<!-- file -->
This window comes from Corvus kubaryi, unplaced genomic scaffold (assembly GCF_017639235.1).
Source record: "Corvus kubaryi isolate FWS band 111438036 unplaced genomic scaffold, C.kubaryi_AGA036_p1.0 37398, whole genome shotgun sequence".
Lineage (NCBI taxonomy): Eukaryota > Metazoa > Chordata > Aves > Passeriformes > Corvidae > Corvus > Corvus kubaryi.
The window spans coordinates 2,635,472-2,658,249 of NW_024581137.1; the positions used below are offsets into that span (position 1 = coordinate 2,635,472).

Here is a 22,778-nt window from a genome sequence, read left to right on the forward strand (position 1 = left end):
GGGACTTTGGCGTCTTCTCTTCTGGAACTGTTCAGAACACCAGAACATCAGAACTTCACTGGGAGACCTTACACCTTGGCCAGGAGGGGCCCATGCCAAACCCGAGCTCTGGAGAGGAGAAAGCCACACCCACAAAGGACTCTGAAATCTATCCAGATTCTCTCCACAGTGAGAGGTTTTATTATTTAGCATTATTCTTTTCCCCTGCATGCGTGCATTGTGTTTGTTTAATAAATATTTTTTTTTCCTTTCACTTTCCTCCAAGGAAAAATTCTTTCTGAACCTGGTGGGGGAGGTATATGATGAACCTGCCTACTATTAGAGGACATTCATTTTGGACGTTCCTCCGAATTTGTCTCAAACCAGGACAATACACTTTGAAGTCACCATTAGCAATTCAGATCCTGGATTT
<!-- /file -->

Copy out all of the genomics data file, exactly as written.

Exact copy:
This window comes from Corvus kubaryi, unplaced genomic scaffold (assembly GCF_017639235.1).
Source record: "Corvus kubaryi isolate FWS band 111438036 unplaced genomic scaffold, C.kubaryi_AGA036_p1.0 37398, whole genome shotgun sequence".
Lineage (NCBI taxonomy): Eukaryota > Metazoa > Chordata > Aves > Passeriformes > Corvidae > Corvus > Corvus kubaryi.
The window spans coordinates 2,635,472-2,658,249 of NW_024581137.1; the positions used below are offsets into that span (position 1 = coordinate 2,635,472).

Here is a 22,778-nt window from a genome sequence, read left to right on the forward strand (position 1 = left end):
GGGACTTTGGCGTCTTCTCTTCTGGAACTGTTCAGAACACCAGAACATCAGAACTTCACTGGGAGACCTTACACCTTGGCCAGGAGGGGCCCATGCCAAACCCGAGCTCTGGAGAGGAGAAAGCCACACCCACAAAGGACTCTGAAATCTATCCAGATTCTCTCCACAGTGAGAGGTTTTATTATTTAGCATTATTCTTTTCCCCTGCATGCGTGCATTGTGTTTGTTTAATAAATATTTTTTTTTCCTTTCACTTTCCTCCAAGGAAAAATTCTTTCTGAACCTGGTGGGGGAGGTATATGATGAACCTGCCTACTATTAGAGGACATTCATTTTGGACGTTCCTCCGAATTTGTCTCAAACCAGGACAATACACTTTGAAGTCACCATTAGCAATTCAGATCCTGGATTT